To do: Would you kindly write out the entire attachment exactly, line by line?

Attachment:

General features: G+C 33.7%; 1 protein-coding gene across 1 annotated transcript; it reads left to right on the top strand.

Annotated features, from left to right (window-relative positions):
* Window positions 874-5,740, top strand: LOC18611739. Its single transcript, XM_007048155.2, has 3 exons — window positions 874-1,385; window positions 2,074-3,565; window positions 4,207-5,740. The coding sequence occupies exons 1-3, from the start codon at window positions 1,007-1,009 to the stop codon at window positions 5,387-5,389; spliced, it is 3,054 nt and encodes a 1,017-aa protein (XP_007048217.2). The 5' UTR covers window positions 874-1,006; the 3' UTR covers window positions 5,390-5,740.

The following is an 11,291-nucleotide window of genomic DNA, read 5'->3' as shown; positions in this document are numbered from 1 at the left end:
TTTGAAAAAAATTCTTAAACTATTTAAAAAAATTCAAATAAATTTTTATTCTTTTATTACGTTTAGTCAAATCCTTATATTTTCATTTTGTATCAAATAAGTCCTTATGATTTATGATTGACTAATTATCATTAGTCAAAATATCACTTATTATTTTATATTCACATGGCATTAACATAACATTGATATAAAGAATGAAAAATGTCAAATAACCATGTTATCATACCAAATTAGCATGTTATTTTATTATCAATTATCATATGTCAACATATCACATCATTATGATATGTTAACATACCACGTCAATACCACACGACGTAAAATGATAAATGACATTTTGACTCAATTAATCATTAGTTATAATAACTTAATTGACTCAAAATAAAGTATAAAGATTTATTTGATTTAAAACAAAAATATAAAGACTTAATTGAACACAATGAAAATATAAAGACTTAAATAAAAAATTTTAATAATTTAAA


General features: G+C 33.7%; 1 protein-coding gene across 1 annotated transcript; it reads left to right on the top strand.

Annotated features, from left to right (window-relative positions):
* Window positions 874-5,740, top strand: LOC18611739. Its single transcript, XM_007048155.2, has 3 exons — window positions 874-1,385; window positions 2,074-3,565; window positions 4,207-5,740. The coding sequence occupies exons 1-3, from the start codon at window positions 1,007-1,009 to the stop codon at window positions 5,387-5,389; spliced, it is 3,054 nt and encodes a 1,017-aa protein (XP_007048217.2). The 5' UTR covers window positions 874-1,006; the 3' UTR covers window positions 5,390-5,740.

The following is an 11,291-nucleotide window of genomic DNA, read 5'->3' as shown; positions in this document are numbered from 1 at the left end:
TTTGAAAAAAATTCTTAAACTATTTAAAAAAATTCAAATAAATTTTTATTCTTTTATTACGTTTAGTCAAATCCTTATATTTTCATTTTGTATCAAATAAGTCCTTATGATTTATGATTGACTAATTATCATTAGTCAAAATATCACTTATTATTTTATATTCACATGGCATTAACATAACATTGATATAAAGAATGAAAAATGTCAAATAACCATGTTATCATACCAAATTAGCATGTTATTTTATTATCAATTATCATATGTCAACATATCACATCATTATGATATGTTAACATACCACGTCAATACCACACGACGTAAAATGATAAATGACATTTTGACTCAATTAATCATTAGTTATAATAACTTAATTGACTCAAAATAAAGTATAAAGATTTATTTGATTTAAAACAAAAATATAAAGACTTAATTGAACACAATGAAAATATAAAGACTTAAATAAAAAATTTTAATAATTTAAA